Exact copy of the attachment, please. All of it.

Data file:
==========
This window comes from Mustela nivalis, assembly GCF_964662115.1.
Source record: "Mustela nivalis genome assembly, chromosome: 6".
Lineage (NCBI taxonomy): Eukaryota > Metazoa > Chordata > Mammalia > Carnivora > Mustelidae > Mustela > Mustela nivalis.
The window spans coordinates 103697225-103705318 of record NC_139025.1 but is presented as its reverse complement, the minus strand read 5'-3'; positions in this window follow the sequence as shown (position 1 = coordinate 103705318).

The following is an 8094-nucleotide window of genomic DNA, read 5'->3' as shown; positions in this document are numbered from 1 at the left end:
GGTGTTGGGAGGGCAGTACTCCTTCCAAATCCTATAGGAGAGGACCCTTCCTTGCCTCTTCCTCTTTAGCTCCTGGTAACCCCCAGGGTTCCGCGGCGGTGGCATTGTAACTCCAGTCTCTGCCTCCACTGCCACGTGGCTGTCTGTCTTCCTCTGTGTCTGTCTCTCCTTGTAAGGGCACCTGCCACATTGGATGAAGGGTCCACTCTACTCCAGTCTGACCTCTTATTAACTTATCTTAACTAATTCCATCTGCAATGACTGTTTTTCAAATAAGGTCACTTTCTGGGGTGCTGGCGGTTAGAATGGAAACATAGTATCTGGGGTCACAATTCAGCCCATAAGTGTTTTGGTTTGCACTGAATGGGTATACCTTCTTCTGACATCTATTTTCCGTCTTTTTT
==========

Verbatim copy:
This window comes from Mustela nivalis, assembly GCF_964662115.1.
Source record: "Mustela nivalis genome assembly, chromosome: 6".
Lineage (NCBI taxonomy): Eukaryota > Metazoa > Chordata > Mammalia > Carnivora > Mustelidae > Mustela > Mustela nivalis.
The window spans coordinates 103697225-103705318 of record NC_139025.1 but is presented as its reverse complement, the minus strand read 5'-3'; positions in this window follow the sequence as shown (position 1 = coordinate 103705318).

The following is an 8094-nucleotide window of genomic DNA, read 5'->3' as shown; positions in this document are numbered from 1 at the left end:
GGTGTTGGGAGGGCAGTACTCCTTCCAAATCCTATAGGAGAGGACCCTTCCTTGCCTCTTCCTCTTTAGCTCCTGGTAACCCCCAGGGTTCCGCGGCGGTGGCATTGTAACTCCAGTCTCTGCCTCCACTGCCACGTGGCTGTCTGTCTTCCTCTGTGTCTGTCTCTCCTTGTAAGGGCACCTGCCACATTGGATGAAGGGTCCACTCTACTCCAGTCTGACCTCTTATTAACTTATCTTAACTAATTCCATCTGCAATGACTGTTTTTCAAATAAGGTCACTTTCTGGGGTGCTGGCGGTTAGAATGGAAACATAGTATCTGGGGTCACAATTCAGCCCATAAGTGTTTTGGTTTGCACTGAATGGGTATACCTTCTTCTGACATCTATTTTCCGTCTTTTTT